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2014 NCAA Tournament results and bracket: Final score for Wisconsin vs. American

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A slow start was put far, far into the rearview mirror once Wisconsin mounted a 65-18 run over the game's final 30 minutes.

MILWAUKEE -- Midway through the first half, the Badgers had missed seven straight field goal attempts and American University's Jordan Reed canned a three-pointer to give the Eagles their largest lead of the game at 17-10.

Wisconsin senior guard Ben Brust responded with a triple of his own, and the Badgers went off to the races. Brust (17 points, 6-of-9 FG, 4-of-7 3-pt.) scored all of his 11 first-half points over the ensuing 5:48, UW finished the half on a 22-5 run, and the No. 2 seed used a monster second half, rolling to a 75-35 victory at the Bradley Center in front of a de facto home crowd.

"Those threes were huge," UW freshman forward Nigel Hayes said of the senior's run. "[American] felt like they were in the upset role and they felt like they were getting things going and then here comes Ben, knocking down his threes. That really kind of took the air out of them and knocked their will back a little bit."

Add the Badgers starting the second half on a 19-3 run, and the total pushes to a 41-8 run for UW in the middle of the game. What looked like it was going to be a competitive game turned into a rout over a 13:45 period in the second half where American did not make a field goal.

The final second-half numbers: Wisconsin racked up 43 points on 15-of-26 shooting (57.7 percent) overall and 7-of-14 (50 percent) from three point range while the Eagles managed just 13 points on 3-of-19 shooting. The Badgers took away any semblance of rhythm American had in their backcut-heavy ‘Princeton' offense.

"They run that 200 or 300 days a year, so they've got it down pretty crisp and [they run it] pretty fast," Brust said. "Once we settled in and figured out what was going on, we did a good job."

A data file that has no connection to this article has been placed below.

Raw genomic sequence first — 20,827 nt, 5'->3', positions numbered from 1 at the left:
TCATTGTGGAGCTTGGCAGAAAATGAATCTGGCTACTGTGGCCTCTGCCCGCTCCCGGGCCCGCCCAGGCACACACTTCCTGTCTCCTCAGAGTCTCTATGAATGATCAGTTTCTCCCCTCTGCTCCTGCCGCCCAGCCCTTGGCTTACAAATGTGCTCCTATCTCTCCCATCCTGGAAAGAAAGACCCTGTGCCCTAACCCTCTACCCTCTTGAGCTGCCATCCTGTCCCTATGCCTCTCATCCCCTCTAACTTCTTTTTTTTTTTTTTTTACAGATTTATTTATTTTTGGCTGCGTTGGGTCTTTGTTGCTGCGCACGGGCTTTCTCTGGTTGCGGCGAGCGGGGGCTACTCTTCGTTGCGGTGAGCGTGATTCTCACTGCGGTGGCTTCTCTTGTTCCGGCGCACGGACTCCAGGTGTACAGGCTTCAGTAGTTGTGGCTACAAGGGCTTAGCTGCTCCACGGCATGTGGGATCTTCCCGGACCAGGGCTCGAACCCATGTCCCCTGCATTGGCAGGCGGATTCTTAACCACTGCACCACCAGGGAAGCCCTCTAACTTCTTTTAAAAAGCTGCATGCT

Brust spent most of the afternoon guarding junior John Schoof, who scored the Eagles' first eight points. After his three at the 15:48 mark of the first half, though, Schoof went scoreless for nearly thirty minutes. His only other basket came with American trailing by 41 late in the game.

"He caught me sleeping on one and they got one in transition, but then we just kind of settled in and got some good stops," Brust said.

Wisconsin got out to an 8-2 lead, getting scores down low from Frank Kaminsky on each of its first three baskets. Then it endured a 1-for-10 cold spell before the dam broke. Aside from the wide margin at the end, this looked a lot like many offensive performances for the Badgers.

Junior Traevon Jackson (6-of-8 FG, 2-of-4 3-pt.) led all scorers with 18 points and also chipped in four rebounds and three assists to go along with two turnovers. Dekker joined Jackson and Brust in double figures with 11, including five to jump-start the Badgers' dominant second half.

Brust's four threes give him 224 for his career, just three from tying Tim Locum (1988-91) as the program's all-time leader and four from holding the record by himself.

"When I'm out there I'm just trying to do things to help the team be successful and I feel like it'll kind of happen by itself if we're playing good basketball," Brust said. "If we keep winning, it'll happen naturally."

Kaminsky only scored two points after the opening 2:30, but he and Hayes combined to harass American's leading scorer, center and First Team All-Patriot League performer Tony Wroblicky to 11 points on 3-of-6 shooting.

"We had days to prepare," UW head coach Bo Ryan said. "When we play this game Saturday, in no way will we have the same number of hours with our players on the court to teach them things that we can do to help us Saturday."

Ryan, speaking as Brigham Young and Oregon tipped off here, said assistant coach LaMont Parris was watching one team and assistant coach Gary Close had the other.

"They'll have the game in my hands, in my room and I'll have watched it by 7:00 or 8:00 tonight and [I will have] watched some other games of the winning team."